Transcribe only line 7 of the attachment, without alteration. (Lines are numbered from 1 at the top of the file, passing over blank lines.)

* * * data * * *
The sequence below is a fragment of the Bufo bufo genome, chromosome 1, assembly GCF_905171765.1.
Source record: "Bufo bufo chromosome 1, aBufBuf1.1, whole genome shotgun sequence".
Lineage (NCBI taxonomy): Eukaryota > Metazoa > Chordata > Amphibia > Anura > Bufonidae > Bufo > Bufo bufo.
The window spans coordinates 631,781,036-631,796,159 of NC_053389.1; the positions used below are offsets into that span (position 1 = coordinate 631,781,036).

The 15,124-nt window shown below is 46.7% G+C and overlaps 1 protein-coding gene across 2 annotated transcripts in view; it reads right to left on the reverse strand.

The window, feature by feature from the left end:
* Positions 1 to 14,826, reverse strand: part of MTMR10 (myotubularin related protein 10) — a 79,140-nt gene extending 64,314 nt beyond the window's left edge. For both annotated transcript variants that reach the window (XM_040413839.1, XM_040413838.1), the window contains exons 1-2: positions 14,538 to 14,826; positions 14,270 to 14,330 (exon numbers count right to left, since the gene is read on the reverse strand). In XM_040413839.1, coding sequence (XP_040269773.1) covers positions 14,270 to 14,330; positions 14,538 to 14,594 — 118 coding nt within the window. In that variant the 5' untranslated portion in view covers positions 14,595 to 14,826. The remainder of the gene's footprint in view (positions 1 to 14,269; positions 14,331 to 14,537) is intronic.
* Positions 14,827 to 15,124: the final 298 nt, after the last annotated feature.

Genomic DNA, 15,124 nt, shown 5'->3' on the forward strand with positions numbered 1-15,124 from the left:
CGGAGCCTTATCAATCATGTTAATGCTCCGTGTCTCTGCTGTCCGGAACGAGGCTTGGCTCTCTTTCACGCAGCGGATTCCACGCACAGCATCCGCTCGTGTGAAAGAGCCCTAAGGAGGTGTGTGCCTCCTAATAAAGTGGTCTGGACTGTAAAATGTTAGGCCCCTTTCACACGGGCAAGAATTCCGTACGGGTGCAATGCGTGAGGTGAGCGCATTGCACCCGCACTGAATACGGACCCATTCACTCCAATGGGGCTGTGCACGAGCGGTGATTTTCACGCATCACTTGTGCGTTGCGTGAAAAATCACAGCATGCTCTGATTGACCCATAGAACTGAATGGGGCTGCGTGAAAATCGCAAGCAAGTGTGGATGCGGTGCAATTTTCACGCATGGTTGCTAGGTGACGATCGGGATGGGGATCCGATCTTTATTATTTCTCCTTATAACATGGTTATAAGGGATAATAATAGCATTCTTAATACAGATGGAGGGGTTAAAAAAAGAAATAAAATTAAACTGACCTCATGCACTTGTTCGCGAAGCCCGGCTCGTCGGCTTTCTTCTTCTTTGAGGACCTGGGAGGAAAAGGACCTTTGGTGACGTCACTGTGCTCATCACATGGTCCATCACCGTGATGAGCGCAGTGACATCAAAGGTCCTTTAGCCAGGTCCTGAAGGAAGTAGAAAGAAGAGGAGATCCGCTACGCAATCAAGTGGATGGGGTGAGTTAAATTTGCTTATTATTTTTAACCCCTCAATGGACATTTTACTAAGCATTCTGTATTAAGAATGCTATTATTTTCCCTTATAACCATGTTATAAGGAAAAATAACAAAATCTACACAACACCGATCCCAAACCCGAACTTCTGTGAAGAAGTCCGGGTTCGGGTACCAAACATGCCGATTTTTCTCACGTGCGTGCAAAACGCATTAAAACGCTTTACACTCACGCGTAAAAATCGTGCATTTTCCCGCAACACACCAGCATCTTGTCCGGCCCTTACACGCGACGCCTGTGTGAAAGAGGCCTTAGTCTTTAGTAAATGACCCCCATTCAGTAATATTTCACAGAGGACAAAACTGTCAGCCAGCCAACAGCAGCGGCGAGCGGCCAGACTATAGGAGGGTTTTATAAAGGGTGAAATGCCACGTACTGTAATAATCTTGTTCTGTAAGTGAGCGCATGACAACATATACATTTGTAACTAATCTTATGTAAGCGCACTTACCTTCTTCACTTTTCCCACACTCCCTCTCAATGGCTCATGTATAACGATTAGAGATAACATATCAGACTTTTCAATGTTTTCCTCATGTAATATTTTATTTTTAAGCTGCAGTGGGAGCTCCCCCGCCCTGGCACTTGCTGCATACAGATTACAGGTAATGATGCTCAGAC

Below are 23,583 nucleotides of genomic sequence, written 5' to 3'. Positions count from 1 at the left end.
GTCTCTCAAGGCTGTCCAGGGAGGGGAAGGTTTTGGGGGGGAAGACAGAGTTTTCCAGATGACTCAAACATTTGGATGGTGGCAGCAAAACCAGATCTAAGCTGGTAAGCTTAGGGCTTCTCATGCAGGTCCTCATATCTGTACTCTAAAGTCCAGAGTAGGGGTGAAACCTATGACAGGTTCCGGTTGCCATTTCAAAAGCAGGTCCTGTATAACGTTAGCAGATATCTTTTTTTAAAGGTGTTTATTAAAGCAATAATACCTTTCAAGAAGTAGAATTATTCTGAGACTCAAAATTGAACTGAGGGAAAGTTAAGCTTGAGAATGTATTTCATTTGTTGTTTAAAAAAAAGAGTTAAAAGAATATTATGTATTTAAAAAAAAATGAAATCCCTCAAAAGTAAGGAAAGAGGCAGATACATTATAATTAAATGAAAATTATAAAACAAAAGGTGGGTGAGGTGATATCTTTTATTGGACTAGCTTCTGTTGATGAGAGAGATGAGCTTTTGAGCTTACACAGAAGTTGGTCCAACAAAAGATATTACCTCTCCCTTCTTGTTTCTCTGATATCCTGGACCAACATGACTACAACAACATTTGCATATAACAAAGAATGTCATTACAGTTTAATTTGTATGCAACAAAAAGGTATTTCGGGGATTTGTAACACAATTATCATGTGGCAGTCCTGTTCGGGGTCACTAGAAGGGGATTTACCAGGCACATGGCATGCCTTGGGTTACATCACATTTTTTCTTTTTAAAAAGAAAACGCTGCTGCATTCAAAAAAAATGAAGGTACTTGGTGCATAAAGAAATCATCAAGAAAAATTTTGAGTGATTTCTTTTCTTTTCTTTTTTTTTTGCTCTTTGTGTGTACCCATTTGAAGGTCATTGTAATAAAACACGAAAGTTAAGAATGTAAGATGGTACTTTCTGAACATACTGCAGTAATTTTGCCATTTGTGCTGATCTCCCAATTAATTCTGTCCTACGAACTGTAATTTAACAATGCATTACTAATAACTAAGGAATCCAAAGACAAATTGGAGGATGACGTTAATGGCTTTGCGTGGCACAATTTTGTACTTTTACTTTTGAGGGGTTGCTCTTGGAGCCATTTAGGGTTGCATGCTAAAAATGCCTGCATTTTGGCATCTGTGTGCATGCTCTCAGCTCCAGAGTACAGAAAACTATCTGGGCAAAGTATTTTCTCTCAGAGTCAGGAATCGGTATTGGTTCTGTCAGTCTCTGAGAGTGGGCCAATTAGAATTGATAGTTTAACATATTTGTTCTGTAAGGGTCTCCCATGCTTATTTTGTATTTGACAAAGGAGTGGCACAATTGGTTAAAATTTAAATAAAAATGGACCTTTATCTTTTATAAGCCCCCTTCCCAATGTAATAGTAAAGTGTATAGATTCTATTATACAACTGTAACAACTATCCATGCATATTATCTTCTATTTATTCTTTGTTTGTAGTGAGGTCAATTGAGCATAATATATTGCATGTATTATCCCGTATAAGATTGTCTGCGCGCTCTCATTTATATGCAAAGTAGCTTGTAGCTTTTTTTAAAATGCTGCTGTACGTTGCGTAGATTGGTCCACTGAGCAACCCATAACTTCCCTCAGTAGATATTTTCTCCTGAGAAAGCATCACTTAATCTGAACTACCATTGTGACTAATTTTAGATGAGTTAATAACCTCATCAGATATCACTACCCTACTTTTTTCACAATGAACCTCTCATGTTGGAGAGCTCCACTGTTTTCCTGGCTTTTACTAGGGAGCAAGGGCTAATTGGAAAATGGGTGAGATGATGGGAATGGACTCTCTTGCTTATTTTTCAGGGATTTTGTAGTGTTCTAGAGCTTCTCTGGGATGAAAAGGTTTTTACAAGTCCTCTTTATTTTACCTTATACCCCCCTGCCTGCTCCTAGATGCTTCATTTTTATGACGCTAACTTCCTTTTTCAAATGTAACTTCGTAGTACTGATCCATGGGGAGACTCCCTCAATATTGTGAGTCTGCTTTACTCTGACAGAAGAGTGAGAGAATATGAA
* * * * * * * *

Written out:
* Positions 1 to 14,826, reverse strand: part of MTMR10 (myotubularin related protein 10) — a 79,140-nt gene extending 64,314 nt beyond the window's left edge. For both annotated transcript variants that reach the window (XM_040413839.1, XM_040413838.1), the window contains exons 1-2: positions 14,538 to 14,826; positions 14,270 to 14,330 (exon numbers count right to left, since the gene is read on the reverse strand). In XM_040413839.1, coding sequence (XP_040269773.1) covers positions 14,270 to 14,330; positions 14,538 to 14,594 — 118 coding nt within the window. In that variant the 5' untranslated portion in view covers positions 14,595 to 14,826. The remainder of the gene's footprint in view (positions 1 to 14,269; positions 14,331 to 14,537) is intronic.